Q and A with Hemant Chanrai (Founder of Azzura Solar and Bright Future Program)

Do you know that 66 million Indonesians live without basic access to electricity? Such condition severely impacting their life. Children are unable to read, write and study after the sun goes down, while families are plunged into virtual darkness. They then resort to kerosene lamps which emit harmful fumes and can potentially start a fire. Read our interview with the founder of an Indonesia based company that runs a wonderful initiative to do what they can to help these families.

Devisanthi Tunas from Green Asia Force talked to Hemant Chanrai, the man behind Bright Future Program and the founder of  Azzura Solar. The Bright Future Program is an initiative that aims to provide an opportunity for children to receive an affordable and sustainable source of light, giving them the ability to read write and study after nightfall via a solar power lamp. The program is funded by individuals and corporation who wish to use the initiative as a part of their CSR efforts.

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Studying after dark with a solar lamp (image credit: Azzura Solar)

GAF: Can you tell us about the background of Azzura Solar?

HC:  Azzura Solar is a solar power company based in Indonesia which provides solar powered generators and lighting systems for residential homes. We mostly provide plug-and-play systems which can be installed within 1 hour, with very little maintenance.

Seeing how Indonesia experiences regular power outages, Azzura Solar aimed to capitalize on solar energy as an alternative power source.

GAF: What do you think about public perception of solar energy in Indonesia?

HC: More and more home owners are inquiring about solar power, but converting those enquirers into sales has been slow due to the relatively low cost of power provided by PLN (government based power supply). The public still prefer the low cost of government subsidized power than any alternative. Over all, interest in solar power is growing, while many residents are waiting for government to intervene and subsidize the use and installation.

GAF: How did Azzura Solar start The Bright Future Program?

HC: Previously Azzura Solar used to sell solar power banks, which were used to charge mobile phones and tablets via sunlight. I had received an order for over 20 Power Banks from a customer living in Sukabumi, west java, who had mentioned to me that he needs these solar power banks, not to charge his phones with, but to power small LED lights. He experienced regular power outages and solar powered batteries where useful to carry around.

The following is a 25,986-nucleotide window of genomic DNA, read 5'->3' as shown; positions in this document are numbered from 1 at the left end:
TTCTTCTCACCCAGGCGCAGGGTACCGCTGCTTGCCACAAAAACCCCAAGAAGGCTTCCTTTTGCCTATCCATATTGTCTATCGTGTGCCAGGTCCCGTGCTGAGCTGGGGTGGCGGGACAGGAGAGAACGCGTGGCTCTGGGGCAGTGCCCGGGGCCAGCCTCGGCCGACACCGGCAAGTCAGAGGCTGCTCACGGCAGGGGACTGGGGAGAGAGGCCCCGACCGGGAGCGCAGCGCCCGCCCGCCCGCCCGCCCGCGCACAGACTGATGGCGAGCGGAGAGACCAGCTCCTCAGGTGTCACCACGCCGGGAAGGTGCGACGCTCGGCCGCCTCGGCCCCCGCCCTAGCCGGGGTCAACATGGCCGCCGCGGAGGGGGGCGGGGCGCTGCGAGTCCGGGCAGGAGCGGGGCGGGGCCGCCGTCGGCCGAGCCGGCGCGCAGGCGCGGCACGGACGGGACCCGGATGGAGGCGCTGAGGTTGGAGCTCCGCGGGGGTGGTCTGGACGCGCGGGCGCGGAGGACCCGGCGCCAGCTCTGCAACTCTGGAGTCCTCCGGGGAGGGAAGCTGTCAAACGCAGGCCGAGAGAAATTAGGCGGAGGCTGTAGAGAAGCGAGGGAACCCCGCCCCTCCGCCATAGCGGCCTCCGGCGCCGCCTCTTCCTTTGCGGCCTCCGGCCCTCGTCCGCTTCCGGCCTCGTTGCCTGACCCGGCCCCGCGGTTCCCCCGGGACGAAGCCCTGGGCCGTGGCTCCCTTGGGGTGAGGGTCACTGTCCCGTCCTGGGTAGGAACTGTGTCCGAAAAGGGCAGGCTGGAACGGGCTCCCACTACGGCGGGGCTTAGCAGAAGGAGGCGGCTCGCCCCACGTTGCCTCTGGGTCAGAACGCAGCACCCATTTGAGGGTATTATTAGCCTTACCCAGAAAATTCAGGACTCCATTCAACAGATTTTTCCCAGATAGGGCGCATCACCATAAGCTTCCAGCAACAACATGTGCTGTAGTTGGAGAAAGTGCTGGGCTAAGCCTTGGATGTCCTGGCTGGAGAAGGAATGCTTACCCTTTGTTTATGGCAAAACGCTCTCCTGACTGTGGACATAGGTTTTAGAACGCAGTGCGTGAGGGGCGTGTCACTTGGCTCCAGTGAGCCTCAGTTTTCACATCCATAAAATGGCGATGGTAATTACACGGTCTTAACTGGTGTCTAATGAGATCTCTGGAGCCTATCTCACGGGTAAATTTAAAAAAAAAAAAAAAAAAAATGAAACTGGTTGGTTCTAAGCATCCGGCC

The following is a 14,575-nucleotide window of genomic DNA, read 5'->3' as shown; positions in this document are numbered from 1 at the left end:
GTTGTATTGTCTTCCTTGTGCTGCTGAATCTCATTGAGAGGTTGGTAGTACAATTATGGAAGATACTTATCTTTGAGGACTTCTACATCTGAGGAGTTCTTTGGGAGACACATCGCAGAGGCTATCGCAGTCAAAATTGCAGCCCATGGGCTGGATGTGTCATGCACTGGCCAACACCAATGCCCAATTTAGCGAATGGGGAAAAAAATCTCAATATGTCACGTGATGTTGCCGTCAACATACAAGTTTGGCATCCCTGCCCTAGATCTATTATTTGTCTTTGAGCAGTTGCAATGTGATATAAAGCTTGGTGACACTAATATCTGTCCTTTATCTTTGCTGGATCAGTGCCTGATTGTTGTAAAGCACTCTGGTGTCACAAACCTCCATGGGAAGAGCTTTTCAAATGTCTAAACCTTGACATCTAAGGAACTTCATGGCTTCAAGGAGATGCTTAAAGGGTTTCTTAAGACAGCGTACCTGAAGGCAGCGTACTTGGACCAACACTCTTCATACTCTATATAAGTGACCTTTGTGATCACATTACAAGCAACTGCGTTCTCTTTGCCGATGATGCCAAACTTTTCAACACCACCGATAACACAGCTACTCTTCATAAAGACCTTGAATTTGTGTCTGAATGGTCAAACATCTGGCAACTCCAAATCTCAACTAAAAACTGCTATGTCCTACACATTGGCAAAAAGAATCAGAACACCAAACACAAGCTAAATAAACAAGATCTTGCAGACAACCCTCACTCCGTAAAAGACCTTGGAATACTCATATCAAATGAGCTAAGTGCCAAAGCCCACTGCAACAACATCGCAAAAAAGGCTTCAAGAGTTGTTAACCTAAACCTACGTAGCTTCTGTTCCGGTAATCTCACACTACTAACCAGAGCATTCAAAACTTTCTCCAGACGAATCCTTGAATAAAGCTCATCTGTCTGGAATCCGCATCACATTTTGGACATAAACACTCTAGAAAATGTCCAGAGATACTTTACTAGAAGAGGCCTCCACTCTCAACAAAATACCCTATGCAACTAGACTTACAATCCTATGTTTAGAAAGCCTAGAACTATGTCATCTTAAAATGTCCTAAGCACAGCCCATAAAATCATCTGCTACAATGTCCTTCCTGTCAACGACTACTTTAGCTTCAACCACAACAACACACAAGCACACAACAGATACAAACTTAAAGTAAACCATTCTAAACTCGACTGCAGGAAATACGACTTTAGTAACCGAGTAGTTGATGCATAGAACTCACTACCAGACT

After realizing the potential that solar power banks could have on rural communities, we decided to create a program called, The Bright Future Program, specifically aimed at providing solar power for families living without access to electricity. By sourcing out affordable solar lamps and lighting systems, we were able to begin brightening homes in rural areas.

Azzura Solar lamp

Azzura Solar lamp (image credit: Azzura Solar)

GAF: Which areas in Indonesia have you done most of the installation? Why?

HC: Most of lamps and solar lighting kits have been installed and distributed in an area called Marga Mulya. An area located near the ocean in Banten. The reason why we chose that area specifically is because it suffered tremendous damage during the 2004 tsunami, leaving the area with infrastructural damage. Many homes have no sustainable source of lighting, meaning kids are unable to read write and study after sunset, and families are left in the dark once the sun goes down. Habitat for Humanity have done a tremendous amount of work in the area, and offer support for the Bright Future Program as well, making it an ideal area for us to operate.

 
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Latest invention from Azzura solar, a solar lamp made of used mineral water bottle. The plastic bottle acts as its bulb and helps to disperse light. This is a lighter and cost friendlier option of their solar lamps (image credit: Azzura Solar)

GAF: What is the biggest challenge in getting companies to participate in your initiative?

HC: The biggest challenge is convincing companies of the benefits solar lighting has on families living without electricity. Many corporations tend to participate in programs where returns are seen instantly, ie food drives, book drives and school building. Our program tends to think of rural development in the long term, where the effects of providing solar power lighting is felt over a longer period. Convincing corporations to participate in our program for the long run is one of our aims this year.

GAF: Has the program been successful in making people do away with kerosene lamps?

HC: Having supplied approximately 30 homes with solar power lighting, we have seen a 75% drop in the use of kerosene and oil lamp. The program has been successful, but we are still aiming for that ‘100%’ mark.

GAF:  What is in the pipeline for The Bright Future Program?

HC: 2015 is going to be a very busy year for us. We are currently raising money via Kitabisa.com to install several solar power generators / light systems in a village community area, as well as rolling out our new Bright Future Program, which will allow local residents to also borrow solar power lamps for Rp 3,000 (15 cents) per night. By allowing residents to borrow lamps themselves, they have access to a sustainable light source well within their budget.

For more information on Azzura Solar and The Bright Future Program please visit:

http://www.azzura-solar.com/

If you would like to be involved in this wonderful initiative please visit:

http://kitabisa.com/azzuraindo

About the author

Devisanthi Tunas is the co-founder of www.greenasiaforce.com, an online platform which promotes sustainability awareness and green building solutions in tropical context. She is a Singapore based architect.